Marvel may still have top billing at the city’s biggest science museum, but this week, the Franklin Institute gives props to the Apollo 11’s golden anniversary. Special exhibits, speakers, Night Skies sessions, and films lead up to the 50th itself, on Saturday, July 20, when the museum invites guests to dress up in ’60s attire, wander the Planetarium and the Observatory, and watch the 1969 footage of that small step and that great leap. — L.M.

Monday through Saturday, July 20, Franklin Institute, 222 N. 20th St., prices vary per event, 215-448-1200, fi.edu

Celebrate one small step for man, one giant leap for mankind at the Franklin Institute next week.
NEIL A. ARMSTRONG / AP
Celebrate one small step for man, one giant leap for mankind at the Franklin Institute next week.

OUTDOORS

Bikes and Beers

Head out on a 15-, 30-, or 45-mile pedal-powered ride and be rewarded with two Victory Brewing Co. brews at this bike and beer party. Free coffee and pastries will fuel all participants before heading out, as will snacks at multiple pit stops along the way. At the end, live music, food, a tour, and cold beer await at the Chester County brewery. — G.D.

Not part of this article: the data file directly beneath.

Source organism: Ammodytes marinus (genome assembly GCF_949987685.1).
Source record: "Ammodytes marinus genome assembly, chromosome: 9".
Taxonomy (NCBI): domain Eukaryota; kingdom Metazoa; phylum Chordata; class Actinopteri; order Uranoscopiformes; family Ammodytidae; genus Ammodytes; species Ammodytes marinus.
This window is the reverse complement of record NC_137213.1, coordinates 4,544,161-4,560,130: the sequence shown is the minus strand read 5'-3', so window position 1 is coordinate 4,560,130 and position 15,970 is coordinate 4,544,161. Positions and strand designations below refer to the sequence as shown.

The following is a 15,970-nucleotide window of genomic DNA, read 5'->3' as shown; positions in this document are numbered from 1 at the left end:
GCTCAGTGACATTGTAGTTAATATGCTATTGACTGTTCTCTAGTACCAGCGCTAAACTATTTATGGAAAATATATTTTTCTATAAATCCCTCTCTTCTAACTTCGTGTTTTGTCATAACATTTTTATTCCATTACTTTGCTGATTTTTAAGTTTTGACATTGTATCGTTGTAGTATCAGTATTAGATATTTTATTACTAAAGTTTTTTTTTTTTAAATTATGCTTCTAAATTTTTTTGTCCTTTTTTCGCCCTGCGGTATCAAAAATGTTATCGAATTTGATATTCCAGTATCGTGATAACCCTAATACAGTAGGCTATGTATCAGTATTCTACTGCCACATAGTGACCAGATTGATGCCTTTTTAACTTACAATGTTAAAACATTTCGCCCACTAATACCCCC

9 a.m., Saturday, Victory Brewing Co., 3127 Lower Valley Rd., Parkesburg, $25-$70, bikesandbeers.com

ART (COMPETITIONS)

Philadelphia Art Wars Throw Down

Watch as 16 local artists compete in a live art-making tournament at Center City’s Blick. The first round kicks off on Saturday, when the artists have a two-hour window to create a piece based on a theme announced that day. Spectators can cast $5 voting ballots to determine which artists move forward to next week’s throw down, future battle rounds at bars and restaurants, and a finale (with a $1,000 prize). The creative competition, which is touring the East Coast, was dreamed up by a Lehigh Valley marketing firm. — G.D.

4 to 6:30 p.m., Saturday, (also 11 a.m. to 1:30 p.m., July 20), Blick Arts Materials, 1330 Chestnut St., free to attend, $5 to vote, facebook.com/ArtWars2019

Watch four artists compete for a recording contract, a publishing deal, and exclusive on-air radio time at the ultimate open mic night at MilkBoy.
Photo courtesy MilkBoy
Watch four artists compete for a recording contract, a publishing deal, and exclusive on-air radio time at the ultimate open mic night at MilkBoy.

MilkBoy’s HomeGrown Open Mic Grand Finale

For another artistic competition in a different medium, head to MilkBoy to watch open mic singers — winnowed down to four over several months of vetting — compete for a recording contract, a publishing deal, and radio time. MilkBoy launched the weekly open mic sessions last year. Each week, a winner was chosen to compete in a monthly competition, where the top-voted artists moved onto quarterly showdowns. The finale, featuring Mark Bullet, JJ Brown, Xo What, and Supreme Da Rezarekta, goes down Tuesday. — G.D.